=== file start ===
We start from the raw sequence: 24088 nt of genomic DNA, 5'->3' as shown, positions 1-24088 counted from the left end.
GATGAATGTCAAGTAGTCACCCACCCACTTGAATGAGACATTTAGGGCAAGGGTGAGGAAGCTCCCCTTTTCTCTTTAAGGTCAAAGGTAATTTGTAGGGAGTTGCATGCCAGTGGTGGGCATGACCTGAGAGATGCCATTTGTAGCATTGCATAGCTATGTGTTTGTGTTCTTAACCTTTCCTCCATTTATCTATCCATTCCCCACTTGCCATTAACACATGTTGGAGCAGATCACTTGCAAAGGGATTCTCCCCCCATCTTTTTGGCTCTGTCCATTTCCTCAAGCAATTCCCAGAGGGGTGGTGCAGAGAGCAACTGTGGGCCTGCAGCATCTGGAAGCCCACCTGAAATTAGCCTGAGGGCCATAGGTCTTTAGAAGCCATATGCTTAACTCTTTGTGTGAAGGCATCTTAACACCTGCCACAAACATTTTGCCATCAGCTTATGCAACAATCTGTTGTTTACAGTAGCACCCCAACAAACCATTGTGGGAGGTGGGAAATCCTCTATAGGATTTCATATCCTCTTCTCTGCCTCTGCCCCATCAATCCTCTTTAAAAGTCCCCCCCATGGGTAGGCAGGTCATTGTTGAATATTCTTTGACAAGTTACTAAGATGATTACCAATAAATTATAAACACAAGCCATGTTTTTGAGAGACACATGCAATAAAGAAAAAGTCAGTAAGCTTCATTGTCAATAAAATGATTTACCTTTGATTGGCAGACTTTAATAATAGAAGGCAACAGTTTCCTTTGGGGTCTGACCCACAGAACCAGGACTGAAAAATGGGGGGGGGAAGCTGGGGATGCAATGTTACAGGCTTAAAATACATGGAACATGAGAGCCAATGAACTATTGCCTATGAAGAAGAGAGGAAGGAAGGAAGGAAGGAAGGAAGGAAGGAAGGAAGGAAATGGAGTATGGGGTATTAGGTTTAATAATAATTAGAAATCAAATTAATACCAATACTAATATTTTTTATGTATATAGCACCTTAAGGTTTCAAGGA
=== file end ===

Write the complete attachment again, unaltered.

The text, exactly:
We start from the raw sequence: 24088 nt of genomic DNA, 5'->3' as shown, positions 1-24088 counted from the left end.
GATGAATGTCAAGTAGTCACCCACCCACTTGAATGAGACATTTAGGGCAAGGGTGAGGAAGCTCCCCTTTTCTCTTTAAGGTCAAAGGTAATTTGTAGGGAGTTGCATGCCAGTGGTGGGCATGACCTGAGAGATGCCATTTGTAGCATTGCATAGCTATGTGTTTGTGTTCTTAACCTTTCCTCCATTTATCTATCCATTCCCCACTTGCCATTAACACATGTTGGAGCAGATCACTTGCAAAGGGATTCTCCCCCCATCTTTTTGGCTCTGTCCATTTCCTCAAGCAATTCCCAGAGGGGTGGTGCAGAGAGCAACTGTGGGCCTGCAGCATCTGGAAGCCCACCTGAAATTAGCCTGAGGGCCATAGGTCTTTAGAAGCCATATGCTTAACTCTTTGTGTGAAGGCATCTTAACACCTGCCACAAACATTTTGCCATCAGCTTATGCAACAATCTGTTGTTTACAGTAGCACCCCAACAAACCATTGTGGGAGGTGGGAAATCCTCTATAGGATTTCATATCCTCTTCTCTGCCTCTGCCCCATCAATCCTCTTTAAAAGTCCCCCCCATGGGTAGGCAGGTCATTGTTGAATATTCTTTGACAAGTTACTAAGATGATTACCAATAAATTATAAACACAAGCCATGTTTTTGAGAGACACATGCAATAAAGAAAAAGTCAGTAAGCTTCATTGTCAATAAAATGATTTACCTTTGATTGGCAGACTTTAATAATAGAAGGCAACAGTTTCCTTTGGGGTCTGACCCACAGAACCAGGACTGAAAAATGGGGGGGGGAAGCTGGGGATGCAATGTTACAGGCTTAAAATACATGGAACATGAGAGCCAATGAACTATTGCCTATGAAGAAGAGAGGAAGGAAGGAAGGAAGGAAGGAAGGAAGGAAGGAAGGAAATGGAGTATGGGGTATTAGGTTTAATAATAATTAGAAATCAAATTAATACCAATACTAATATTTTTTATGTATATAGCACCTTAAGGTTTCAAGGA